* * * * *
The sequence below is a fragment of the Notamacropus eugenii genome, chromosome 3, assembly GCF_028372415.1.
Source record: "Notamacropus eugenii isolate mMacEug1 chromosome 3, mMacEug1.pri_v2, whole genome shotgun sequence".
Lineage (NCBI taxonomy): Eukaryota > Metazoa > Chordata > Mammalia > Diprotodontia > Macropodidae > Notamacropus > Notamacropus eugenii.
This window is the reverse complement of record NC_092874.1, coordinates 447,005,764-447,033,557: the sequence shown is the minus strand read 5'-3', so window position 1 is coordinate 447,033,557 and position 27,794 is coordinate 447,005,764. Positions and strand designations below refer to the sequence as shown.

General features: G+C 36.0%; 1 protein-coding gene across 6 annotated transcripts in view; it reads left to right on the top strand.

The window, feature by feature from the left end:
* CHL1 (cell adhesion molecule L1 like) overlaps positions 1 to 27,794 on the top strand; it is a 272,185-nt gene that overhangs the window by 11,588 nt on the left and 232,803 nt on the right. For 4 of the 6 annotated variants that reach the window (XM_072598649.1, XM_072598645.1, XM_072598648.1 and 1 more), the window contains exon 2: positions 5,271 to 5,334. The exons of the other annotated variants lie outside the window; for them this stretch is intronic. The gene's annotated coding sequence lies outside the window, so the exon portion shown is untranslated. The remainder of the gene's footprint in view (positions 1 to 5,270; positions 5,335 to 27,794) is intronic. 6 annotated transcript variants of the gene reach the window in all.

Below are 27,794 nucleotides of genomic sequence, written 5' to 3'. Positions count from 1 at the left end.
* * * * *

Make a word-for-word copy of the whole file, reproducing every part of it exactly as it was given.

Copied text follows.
The sequence below is a fragment of the Notamacropus eugenii genome, chromosome 3, assembly GCF_028372415.1.
Source record: "Notamacropus eugenii isolate mMacEug1 chromosome 3, mMacEug1.pri_v2, whole genome shotgun sequence".
Lineage (NCBI taxonomy): Eukaryota > Metazoa > Chordata > Mammalia > Diprotodontia > Macropodidae > Notamacropus > Notamacropus eugenii.
This window is the reverse complement of record NC_092874.1, coordinates 447,005,764-447,033,557: the sequence shown is the minus strand read 5'-3', so window position 1 is coordinate 447,033,557 and position 27,794 is coordinate 447,005,764. Positions and strand designations below refer to the sequence as shown.

General features: G+C 36.0%; 1 protein-coding gene across 6 annotated transcripts in view; it reads left to right on the top strand.

The window, feature by feature from the left end:
* CHL1 (cell adhesion molecule L1 like) overlaps positions 1 to 27,794 on the top strand; it is a 272,185-nt gene that overhangs the window by 11,588 nt on the left and 232,803 nt on the right. For 4 of the 6 annotated variants that reach the window (XM_072598649.1, XM_072598645.1, XM_072598648.1 and 1 more), the window contains exon 2: positions 5,271 to 5,334. The exons of the other annotated variants lie outside the window; for them this stretch is intronic. The gene's annotated coding sequence lies outside the window, so the exon portion shown is untranslated. The remainder of the gene's footprint in view (positions 1 to 5,270; positions 5,335 to 27,794) is intronic. 6 annotated transcript variants of the gene reach the window in all.

Below are 27,794 nucleotides of genomic sequence, written 5' to 3'. Positions count from 1 at the left end.